Originally published in Margaret Atwood Studies, vol. 10 (December, 2016) ABSTRACT: In this article, I argue that the groundlessness associated with postmodernism is not as entrenched within its discourse as it may appear. Graham Swift’s Waterland (1992) and Margaret Atwood’s Oryx
Written in the 1980s at the height of Thatcher’s Britain, Alan Moore’s V for Vendetta is a politically charged graphic novel set in a dystopian near-future world in which Britain has fallen into fascism following a brief nuclear exchange. The
Samuel Beckett’s Waiting for Godot is often used as an example of a work astride two movements: modernism and postmodernism. It was written in 1955 when modernism was experiencing something of a revival in the wake of the Second World
Umberto Eco’s final novel is a fast-paced historical thriller centred on a newspaper that will never be published, and a conspiracy theory surrounding the death of the Italian dictator Benito Mussolini. At just under 200 pages, Numero Zero is the shortest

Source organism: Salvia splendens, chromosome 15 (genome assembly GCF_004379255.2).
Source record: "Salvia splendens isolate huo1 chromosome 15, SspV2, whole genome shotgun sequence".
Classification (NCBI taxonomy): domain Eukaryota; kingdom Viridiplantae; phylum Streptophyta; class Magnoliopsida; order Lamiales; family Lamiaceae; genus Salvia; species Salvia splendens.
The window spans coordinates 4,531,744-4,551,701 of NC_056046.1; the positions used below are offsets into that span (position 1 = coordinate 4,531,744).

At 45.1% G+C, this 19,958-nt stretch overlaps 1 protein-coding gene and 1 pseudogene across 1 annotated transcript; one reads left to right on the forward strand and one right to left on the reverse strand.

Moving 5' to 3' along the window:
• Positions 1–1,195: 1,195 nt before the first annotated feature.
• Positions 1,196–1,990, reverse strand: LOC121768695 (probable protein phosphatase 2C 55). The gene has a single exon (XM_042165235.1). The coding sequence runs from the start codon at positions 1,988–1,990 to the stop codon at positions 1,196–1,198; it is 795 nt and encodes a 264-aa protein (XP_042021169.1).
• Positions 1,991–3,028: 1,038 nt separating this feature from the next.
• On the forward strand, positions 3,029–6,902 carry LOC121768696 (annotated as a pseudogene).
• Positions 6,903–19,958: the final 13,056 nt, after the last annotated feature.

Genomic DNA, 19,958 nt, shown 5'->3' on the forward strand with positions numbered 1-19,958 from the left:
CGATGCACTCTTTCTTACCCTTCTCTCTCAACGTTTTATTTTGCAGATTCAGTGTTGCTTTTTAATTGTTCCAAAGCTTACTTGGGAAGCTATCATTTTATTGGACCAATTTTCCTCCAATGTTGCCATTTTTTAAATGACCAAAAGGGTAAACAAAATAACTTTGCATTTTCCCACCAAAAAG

Roberto Bolaño’s By Night in Chile is a study in unreliable narration. It tells the story of the writer/priest/critic Sebastian Urrutia Lacroix as he reflects, from his death-bed, on certain events in his life, particularly those in connection to the Pinochet regime.
Italo Calvino was an Italian writer associated with both neorealism and postmodernism. He published a number of works during the latter half of the twentieth century and won a number of awards including the World Fantasy Award for lifetime achievement.